An African-American woman who claims she was discriminated against by a Victoria's Secret store at Zona Rosa has filed a wrongful dismissal lawsuit against the company.
The case, which was originally filed in Platte County Circuit Court, was transferred to U. S. District Court for the Western District of Missouri today.
The lawsuit cites Victoria's Secret and store manager Rachel Dallas as defendants.
According to the petition, Nyah L. Frazier was fired in August 2010 from her position as a sales clerk with Ms. Dallas telling her she was suspected of theft. Ms. Frazier had been questioned by the company's loss prevention officer a month earlier and had denied taking anything.
Ms. Frazier, who was the only African-American employee in the store, said the loss prevention officer, Darren Linnell told her (Ms. Frazier) "had a lot of friends who came into the store and they were 'suspicious.' Like Plaintiff, some of her friends are African-American."
Ms. Frazier pointed out to Linnell that her friends lived nearby and had gone to the same high school . "Plaintiff went on to state that she had even had some of her past teachers come into (Victoria's Secret) to sthop and who also said 'hello' to her."
The loss prevention officer kept asking her to "100 percent honest," Ms. Frazier said, and kept accusing her of lying.
Ms. Frazier continued to work at Victoria's Secret for another month, according to the lawsuit, but felt she was being treated differently. When she returned from a vacation, she called to ask when she was to work next, and was never called back.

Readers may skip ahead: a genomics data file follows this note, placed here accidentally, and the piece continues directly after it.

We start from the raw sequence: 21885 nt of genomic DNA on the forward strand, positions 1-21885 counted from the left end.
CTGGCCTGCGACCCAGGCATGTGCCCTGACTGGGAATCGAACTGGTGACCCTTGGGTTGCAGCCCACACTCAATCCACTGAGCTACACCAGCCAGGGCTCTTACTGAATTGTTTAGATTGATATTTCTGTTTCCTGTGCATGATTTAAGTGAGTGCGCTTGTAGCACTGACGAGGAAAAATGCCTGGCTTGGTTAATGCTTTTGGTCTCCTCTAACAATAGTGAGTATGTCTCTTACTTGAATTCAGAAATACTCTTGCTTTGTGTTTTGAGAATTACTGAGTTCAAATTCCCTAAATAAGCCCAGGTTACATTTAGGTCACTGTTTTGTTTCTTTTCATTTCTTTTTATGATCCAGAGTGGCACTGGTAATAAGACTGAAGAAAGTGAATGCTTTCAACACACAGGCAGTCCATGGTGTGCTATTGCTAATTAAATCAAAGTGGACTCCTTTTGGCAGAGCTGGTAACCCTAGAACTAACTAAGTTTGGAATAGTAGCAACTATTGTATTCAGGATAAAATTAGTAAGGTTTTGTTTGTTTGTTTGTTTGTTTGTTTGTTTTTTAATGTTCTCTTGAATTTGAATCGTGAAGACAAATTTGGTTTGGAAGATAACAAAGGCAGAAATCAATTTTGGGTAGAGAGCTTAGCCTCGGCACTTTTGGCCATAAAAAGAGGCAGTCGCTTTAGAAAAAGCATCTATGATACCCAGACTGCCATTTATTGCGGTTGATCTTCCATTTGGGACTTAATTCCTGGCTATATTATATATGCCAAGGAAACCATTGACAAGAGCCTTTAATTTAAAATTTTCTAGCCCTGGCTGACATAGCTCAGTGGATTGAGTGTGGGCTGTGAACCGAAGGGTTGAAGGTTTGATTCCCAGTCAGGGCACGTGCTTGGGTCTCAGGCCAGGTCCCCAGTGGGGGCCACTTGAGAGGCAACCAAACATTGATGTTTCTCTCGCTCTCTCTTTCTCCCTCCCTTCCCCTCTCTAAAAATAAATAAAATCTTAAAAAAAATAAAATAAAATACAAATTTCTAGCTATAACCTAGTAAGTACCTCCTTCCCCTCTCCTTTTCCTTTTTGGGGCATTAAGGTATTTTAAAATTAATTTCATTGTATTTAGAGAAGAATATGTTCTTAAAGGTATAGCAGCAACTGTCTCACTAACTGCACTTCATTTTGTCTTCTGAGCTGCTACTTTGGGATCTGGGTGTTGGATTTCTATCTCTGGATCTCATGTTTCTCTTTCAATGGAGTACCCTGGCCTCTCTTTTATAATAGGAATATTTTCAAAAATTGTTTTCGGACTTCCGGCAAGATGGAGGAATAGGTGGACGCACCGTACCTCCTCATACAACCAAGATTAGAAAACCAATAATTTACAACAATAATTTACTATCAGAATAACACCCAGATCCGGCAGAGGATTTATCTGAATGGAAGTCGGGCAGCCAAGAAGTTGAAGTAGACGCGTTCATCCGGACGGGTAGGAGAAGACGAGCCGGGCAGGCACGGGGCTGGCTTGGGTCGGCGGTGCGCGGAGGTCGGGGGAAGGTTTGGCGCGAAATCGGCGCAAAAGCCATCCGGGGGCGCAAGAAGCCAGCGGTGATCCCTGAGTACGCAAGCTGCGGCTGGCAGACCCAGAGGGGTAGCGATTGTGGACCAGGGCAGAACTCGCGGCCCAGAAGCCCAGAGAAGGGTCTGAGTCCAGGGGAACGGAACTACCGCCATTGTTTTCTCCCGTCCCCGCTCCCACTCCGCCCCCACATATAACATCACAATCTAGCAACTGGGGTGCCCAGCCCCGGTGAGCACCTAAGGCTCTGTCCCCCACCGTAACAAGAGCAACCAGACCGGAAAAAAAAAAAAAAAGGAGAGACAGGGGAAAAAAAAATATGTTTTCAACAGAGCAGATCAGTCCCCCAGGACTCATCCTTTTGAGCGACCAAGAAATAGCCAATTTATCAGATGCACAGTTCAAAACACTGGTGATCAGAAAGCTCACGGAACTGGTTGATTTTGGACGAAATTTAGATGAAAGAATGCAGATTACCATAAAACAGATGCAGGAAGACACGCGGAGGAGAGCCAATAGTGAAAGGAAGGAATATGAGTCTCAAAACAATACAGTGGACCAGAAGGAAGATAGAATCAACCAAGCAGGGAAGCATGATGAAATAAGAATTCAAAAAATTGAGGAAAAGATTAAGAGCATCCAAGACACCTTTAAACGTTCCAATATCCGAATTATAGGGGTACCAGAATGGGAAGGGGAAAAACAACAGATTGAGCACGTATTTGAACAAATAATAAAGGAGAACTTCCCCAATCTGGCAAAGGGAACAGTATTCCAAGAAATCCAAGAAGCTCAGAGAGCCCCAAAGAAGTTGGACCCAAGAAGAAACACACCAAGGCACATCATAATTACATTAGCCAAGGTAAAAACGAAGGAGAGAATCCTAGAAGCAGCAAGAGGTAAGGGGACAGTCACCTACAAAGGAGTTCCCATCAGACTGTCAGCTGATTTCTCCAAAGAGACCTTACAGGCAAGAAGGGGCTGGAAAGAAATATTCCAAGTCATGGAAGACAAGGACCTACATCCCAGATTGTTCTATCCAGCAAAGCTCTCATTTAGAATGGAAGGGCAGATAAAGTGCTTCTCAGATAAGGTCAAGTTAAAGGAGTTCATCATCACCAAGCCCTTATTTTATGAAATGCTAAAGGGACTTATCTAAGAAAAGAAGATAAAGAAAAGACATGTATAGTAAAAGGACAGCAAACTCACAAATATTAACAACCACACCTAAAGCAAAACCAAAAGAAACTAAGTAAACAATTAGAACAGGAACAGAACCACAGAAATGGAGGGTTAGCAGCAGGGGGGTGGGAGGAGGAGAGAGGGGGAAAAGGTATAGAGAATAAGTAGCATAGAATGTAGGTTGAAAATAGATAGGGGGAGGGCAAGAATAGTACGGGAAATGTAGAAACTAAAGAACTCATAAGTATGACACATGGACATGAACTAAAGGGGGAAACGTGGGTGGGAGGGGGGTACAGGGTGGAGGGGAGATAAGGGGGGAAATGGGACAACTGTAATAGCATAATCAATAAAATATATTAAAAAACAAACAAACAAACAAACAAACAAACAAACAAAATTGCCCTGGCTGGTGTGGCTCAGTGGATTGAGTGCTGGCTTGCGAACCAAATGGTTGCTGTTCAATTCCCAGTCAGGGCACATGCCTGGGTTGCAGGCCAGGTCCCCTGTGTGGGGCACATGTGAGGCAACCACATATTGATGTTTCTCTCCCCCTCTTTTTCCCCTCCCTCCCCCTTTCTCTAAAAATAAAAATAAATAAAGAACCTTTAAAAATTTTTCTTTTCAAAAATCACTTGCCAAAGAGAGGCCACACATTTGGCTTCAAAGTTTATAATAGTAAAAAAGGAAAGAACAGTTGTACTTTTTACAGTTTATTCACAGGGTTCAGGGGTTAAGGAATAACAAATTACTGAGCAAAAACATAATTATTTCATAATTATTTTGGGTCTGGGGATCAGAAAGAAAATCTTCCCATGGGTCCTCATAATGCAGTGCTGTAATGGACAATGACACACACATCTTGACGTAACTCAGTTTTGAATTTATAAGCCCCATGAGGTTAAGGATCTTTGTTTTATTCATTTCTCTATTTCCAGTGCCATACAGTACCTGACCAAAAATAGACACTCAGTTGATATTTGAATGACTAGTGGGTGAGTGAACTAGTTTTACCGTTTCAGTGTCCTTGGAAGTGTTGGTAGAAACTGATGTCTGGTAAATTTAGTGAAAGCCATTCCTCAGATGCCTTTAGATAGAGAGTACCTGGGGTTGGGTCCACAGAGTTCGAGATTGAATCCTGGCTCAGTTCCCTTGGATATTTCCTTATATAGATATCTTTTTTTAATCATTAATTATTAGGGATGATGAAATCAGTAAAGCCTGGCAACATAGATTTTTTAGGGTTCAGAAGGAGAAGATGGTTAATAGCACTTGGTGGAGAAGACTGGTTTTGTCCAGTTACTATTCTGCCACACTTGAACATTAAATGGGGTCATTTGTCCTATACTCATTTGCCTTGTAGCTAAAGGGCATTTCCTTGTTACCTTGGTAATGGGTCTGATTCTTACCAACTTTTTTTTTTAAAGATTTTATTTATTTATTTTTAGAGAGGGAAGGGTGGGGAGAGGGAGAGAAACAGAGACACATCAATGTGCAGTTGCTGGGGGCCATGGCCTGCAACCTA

"Plaintiff then went into the store personally and spoke with the assistant manager and was told by her that the defendant company was cutting back hours due to payroll."
After Ms. Frazier contacted the woman with vocational rehabilitation who hed helped her get the job, Jodi Gilbreth, Ms. Dallas told Ms. Gilbreth "that plaintiff was terminated for theft and that if (she) keeps trying to contact the store to inquire they would file harassment charges against her."
Ms. Frazier asked other employees if they had been questioned about the theft and was told they had not been. "They were white."
Ms. Frazier asked the company for a service letter telling what her duties had been and why she had been discharged. She has been waiting more than a year for the response.
"(Ms. Frazier) did not engage in theft from her employer while employed by (Victoria's Secret) and has been harmed in her reputation as a result of being fired for a theft as stated by the defendant company's manager in her telephone call with Jodi Gilbreth."
The lawsuit includes two counts of racial discrimination. Ms. Frazier is asking for a jury trial, compenstory damages, punitive damages, and costs.
(None of the models in the photo accompanying this story are involved in the lawsuit. All of them are white.)